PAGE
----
Born around 1921 (Eiza Cooper’s daughter)
We lived in a wagon with my Mum, Dad and brothers but then my Uncle and Dad brought some land at Wood Green and we all had places built. My Granny had a bungalow built. We got used to living in a house after a bit, we just got used to it.
It was a different time then, it was more better then it is now. You could go, do what you liked; we didn’t have to pay for water, to go to the toilet and everything, nothing like that.
My sister and me all used to work on farms; we used to pick up tatoes and all that in different places. It ain’t long ago that I finished. Thirty five years I worked there, we used to walk five miles a day to work. We used to pull spring onions, pick beans, all sorts, tatoes was our job. You could take your time, pick up what you liked, better time than what it is now.
People ain’t got it in them to work so hard these days, that’s the trouble. People these days would be lost if there wasn’t any of this money going around like there is these days.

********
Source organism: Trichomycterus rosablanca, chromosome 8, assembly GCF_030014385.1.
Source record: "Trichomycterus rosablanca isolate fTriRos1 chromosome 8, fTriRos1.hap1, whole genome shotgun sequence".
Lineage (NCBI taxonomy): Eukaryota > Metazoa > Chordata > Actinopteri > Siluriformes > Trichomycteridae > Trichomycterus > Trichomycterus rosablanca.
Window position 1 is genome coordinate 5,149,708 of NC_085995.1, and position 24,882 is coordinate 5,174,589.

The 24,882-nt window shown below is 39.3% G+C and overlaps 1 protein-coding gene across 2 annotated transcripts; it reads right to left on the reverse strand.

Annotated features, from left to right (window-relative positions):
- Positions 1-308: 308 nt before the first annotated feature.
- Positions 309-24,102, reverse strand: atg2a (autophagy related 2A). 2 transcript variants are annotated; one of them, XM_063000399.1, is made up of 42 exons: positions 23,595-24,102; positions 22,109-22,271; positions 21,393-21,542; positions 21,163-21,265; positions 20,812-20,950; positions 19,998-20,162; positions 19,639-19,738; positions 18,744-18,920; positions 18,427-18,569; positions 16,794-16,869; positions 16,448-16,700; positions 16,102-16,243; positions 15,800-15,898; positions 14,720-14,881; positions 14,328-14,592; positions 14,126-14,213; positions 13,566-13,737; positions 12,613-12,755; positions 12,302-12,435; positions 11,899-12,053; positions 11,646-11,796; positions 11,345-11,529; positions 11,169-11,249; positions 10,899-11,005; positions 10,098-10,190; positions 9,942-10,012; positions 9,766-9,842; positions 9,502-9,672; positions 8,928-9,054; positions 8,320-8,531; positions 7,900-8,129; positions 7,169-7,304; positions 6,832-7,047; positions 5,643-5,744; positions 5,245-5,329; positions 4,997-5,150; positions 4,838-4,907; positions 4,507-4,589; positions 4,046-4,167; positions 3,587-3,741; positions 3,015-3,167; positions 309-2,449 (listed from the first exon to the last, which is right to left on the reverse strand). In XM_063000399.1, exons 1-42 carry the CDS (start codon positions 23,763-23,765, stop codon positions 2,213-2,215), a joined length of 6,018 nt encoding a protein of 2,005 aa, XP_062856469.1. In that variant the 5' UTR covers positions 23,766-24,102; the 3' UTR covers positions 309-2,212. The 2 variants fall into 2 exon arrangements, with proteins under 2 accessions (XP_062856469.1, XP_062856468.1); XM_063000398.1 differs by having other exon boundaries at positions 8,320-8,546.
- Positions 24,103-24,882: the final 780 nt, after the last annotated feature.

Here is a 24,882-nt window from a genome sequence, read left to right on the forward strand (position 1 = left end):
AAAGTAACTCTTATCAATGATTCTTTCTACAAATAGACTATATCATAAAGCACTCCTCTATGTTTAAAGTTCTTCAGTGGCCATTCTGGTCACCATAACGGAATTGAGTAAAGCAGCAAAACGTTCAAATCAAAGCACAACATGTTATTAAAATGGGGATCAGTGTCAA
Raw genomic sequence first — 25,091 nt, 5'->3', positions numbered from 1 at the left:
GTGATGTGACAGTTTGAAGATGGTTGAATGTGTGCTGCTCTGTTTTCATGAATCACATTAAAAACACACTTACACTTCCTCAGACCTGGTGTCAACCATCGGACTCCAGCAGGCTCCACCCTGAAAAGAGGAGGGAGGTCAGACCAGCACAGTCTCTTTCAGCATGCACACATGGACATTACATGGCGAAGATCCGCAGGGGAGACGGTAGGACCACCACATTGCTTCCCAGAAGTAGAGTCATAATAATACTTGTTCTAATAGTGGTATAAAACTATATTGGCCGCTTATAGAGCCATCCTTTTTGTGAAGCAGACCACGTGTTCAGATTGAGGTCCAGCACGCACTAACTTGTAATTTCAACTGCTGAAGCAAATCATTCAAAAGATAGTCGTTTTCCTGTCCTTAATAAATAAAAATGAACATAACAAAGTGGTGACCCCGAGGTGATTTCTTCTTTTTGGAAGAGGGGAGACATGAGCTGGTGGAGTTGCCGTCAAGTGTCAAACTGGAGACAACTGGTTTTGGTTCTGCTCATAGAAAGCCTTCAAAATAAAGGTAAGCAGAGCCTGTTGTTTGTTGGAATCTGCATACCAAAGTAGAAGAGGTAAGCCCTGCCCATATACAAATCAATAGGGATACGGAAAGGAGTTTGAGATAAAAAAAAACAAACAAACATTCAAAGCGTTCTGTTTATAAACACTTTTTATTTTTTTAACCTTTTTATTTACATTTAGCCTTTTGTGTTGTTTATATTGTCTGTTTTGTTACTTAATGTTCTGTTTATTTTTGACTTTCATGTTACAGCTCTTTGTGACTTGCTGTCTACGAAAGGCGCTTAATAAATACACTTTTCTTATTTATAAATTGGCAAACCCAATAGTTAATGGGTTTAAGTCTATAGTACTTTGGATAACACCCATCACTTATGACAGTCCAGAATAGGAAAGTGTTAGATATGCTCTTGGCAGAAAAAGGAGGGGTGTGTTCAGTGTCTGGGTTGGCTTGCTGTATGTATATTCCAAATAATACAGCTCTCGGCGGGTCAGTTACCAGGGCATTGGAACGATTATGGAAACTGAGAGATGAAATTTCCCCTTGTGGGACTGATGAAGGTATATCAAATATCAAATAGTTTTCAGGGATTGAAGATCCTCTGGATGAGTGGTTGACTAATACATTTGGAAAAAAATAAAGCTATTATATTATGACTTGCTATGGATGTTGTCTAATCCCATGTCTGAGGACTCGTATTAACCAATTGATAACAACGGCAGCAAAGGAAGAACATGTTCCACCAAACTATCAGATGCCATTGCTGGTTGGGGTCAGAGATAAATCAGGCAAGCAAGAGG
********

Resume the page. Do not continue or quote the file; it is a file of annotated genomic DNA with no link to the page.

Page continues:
I used to pick my sister up from Ibsley really early in the morning and that, then I lost me sister. We used to have to get there by 8.30 am but it was five miles away and leave at 3.30 pm. They use a lot of machinery these days, that’s what they do.
My youngest brother and other brother had fifteen years between them. All my children had three or four years between them. When we were travelling around our diet was much better than now. We had lots of fresh fruit and vegetables we never had to pay for no fresh fruit, I grow my own now.
My husband and I met seventy or eighty years ago in the forest somewhere and I was born in Nomansland, I had seven children my youngest one when I was forty.
Eiza Cooper with her Grandchildren including some of Ellen’s
Photo courtesy of Ellen Turner (Eiza’s daughter), Photographer Jack Loveland